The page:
Identification of maximal running intensities during elite hurling match-play

Young, Damien, Malone, Shane, Beato, Marco, Mourot, Laurent and Coratella, Giuseppe (2018) Identification of maximal running intensities during elite hurling match-play. Journal of Strength and Conditioning Research. ISSN 1064-8011 (In Press)

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Abstract

Young, D, Malone, S, Beato, M, Mourot, L, and Coratella, G. Iidentification of maximal running intensities during elite hurling match-play. J Strength Cond Res XX(X): 000–000, 2018—The current study aimed to describe the duration-specific running intensities of elite hurling players during competition with respect to position using a rolling average method. Global positioning systems (10-Hz Viper; STATSport, Viper, Newry, Northern Ireland) were used to collect data from 36 elite hurling players across 2 seasons. Players were categorized according to playing positions (full-backs, half-backs, midfielders, half-forwards, and full-forwards). A total of 230 full match samples were obtained from 22 competitive games for analysis. The velocity-time curve was analyzed using a rolling average method, in which the maximum relative total distance (TD; m·min−1), high-speed running distance (HSR; m·min−1), and sprint distance (SD; m·min−1) intensities were calculated across 10 different rolling time durations (1–10 minutes) within each game. There were large to very large (effect sizes [ES] = 0.66–4.33) differences between 1 minute rolling averages and all other durations for TD, HSR, and SD. However, pairwise comparisons between 6 and 10 minutes for TD, HSR, and SD were smaller and more variable (ES = 0.07, trivial to ES = 0.85, moderate). Half-backs, midfielders, and half-forwards achieved a higher maximal relative TD and HSR in all duration-specific fields when compared with full-backs and full-forwards. No positional difference was observed in 1- and 2-minute durations for SD. Because the rolling average duration increased the maximum TD, HSR and SD running intensities decreased across all positions. These data provide knowledge of the peak running intensities of elite hurling competition and can be used to design training activities to sufficiently prepare players for these “worst-case scenarios.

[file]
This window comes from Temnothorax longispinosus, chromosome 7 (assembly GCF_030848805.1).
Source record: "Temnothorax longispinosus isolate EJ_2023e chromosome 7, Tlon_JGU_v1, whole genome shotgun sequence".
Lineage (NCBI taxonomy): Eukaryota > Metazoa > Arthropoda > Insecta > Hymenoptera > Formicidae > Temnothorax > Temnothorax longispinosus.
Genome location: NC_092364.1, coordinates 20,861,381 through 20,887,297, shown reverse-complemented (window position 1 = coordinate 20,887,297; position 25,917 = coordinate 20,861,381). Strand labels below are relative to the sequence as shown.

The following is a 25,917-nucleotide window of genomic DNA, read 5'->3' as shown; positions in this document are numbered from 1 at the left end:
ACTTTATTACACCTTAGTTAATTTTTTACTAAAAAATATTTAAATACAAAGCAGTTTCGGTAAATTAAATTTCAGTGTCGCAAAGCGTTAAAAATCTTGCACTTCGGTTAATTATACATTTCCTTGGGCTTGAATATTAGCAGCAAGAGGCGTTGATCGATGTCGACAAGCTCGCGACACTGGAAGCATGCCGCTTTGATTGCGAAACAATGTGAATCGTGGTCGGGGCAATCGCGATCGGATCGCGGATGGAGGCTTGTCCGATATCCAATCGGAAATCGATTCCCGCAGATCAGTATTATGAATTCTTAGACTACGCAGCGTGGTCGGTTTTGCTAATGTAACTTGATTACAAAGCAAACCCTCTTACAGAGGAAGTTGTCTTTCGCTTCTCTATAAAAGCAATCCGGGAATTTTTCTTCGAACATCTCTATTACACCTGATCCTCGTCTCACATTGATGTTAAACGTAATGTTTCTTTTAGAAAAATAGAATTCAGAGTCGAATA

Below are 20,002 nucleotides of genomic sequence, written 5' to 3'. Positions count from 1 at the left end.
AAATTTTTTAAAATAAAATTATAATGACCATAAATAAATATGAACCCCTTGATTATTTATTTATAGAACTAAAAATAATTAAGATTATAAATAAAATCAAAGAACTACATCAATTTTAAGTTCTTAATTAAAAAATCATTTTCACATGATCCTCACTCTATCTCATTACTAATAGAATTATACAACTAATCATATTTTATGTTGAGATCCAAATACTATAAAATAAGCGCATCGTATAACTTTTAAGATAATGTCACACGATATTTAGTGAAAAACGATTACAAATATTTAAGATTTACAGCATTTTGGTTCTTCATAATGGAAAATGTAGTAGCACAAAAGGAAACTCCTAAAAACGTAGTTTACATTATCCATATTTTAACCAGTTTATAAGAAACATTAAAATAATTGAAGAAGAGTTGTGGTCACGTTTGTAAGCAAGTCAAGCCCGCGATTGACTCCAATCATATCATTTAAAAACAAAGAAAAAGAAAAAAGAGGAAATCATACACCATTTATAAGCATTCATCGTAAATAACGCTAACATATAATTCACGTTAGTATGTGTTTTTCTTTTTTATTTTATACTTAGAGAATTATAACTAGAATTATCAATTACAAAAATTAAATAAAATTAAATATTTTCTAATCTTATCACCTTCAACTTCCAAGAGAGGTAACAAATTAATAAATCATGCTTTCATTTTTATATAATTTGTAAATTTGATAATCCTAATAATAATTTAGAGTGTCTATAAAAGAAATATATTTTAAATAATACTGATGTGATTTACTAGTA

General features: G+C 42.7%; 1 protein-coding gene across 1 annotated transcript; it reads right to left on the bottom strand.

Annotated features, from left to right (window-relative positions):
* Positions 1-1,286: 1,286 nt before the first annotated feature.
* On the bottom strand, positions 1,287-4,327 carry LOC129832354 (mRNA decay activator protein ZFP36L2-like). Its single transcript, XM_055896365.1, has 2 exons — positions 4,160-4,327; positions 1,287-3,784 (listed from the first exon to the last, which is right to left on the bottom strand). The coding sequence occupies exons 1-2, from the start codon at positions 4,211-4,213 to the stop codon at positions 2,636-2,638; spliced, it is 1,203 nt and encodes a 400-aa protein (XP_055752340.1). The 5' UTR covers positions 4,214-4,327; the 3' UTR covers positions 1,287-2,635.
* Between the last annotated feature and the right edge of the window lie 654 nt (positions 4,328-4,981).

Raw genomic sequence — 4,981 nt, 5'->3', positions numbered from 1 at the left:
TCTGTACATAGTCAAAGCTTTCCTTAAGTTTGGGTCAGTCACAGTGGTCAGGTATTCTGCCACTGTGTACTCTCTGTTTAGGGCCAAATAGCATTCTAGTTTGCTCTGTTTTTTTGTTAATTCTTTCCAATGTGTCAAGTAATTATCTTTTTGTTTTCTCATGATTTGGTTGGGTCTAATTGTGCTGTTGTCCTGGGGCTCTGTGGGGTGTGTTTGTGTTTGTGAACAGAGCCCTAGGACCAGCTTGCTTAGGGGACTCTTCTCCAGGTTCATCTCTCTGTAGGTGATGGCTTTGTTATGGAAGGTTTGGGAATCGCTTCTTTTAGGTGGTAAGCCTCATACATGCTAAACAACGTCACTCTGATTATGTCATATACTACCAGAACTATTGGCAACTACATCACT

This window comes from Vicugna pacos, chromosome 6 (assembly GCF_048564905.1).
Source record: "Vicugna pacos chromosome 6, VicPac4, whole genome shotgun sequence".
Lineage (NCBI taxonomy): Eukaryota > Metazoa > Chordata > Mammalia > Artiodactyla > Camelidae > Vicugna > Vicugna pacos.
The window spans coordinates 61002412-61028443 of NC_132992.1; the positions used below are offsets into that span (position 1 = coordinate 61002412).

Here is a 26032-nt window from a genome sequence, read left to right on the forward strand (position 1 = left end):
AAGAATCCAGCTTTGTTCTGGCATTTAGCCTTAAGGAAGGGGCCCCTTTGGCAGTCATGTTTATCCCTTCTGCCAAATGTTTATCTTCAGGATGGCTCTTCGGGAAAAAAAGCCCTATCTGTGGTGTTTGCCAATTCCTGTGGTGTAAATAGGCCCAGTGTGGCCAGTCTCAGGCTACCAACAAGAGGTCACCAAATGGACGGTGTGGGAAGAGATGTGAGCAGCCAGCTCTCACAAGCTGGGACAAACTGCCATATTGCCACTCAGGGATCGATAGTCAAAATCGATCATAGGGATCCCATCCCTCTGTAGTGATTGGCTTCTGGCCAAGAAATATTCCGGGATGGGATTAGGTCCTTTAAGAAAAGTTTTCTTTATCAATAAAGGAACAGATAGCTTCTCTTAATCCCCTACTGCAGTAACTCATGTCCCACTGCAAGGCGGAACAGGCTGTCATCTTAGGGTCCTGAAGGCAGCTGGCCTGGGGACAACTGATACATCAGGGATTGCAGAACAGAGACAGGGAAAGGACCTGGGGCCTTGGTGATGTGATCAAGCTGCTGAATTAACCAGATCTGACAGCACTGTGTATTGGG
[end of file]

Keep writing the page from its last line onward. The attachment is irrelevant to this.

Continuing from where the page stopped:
Item Type: Article
Uncontrolled Keywords: running, Hurling, elite athletes, Viper, STATSport, HSR
Subjects: Q Science > QP Physiology
Divisions: Faculty of Health & Science > Department of Science & Technology
Depositing User: Marco Beato
Date Deposited: 27 Jun 2018 07:50
Last Modified: 27 Jun 2018 07:50
URI: http://oars.uos.ac.uk/id/eprint/644

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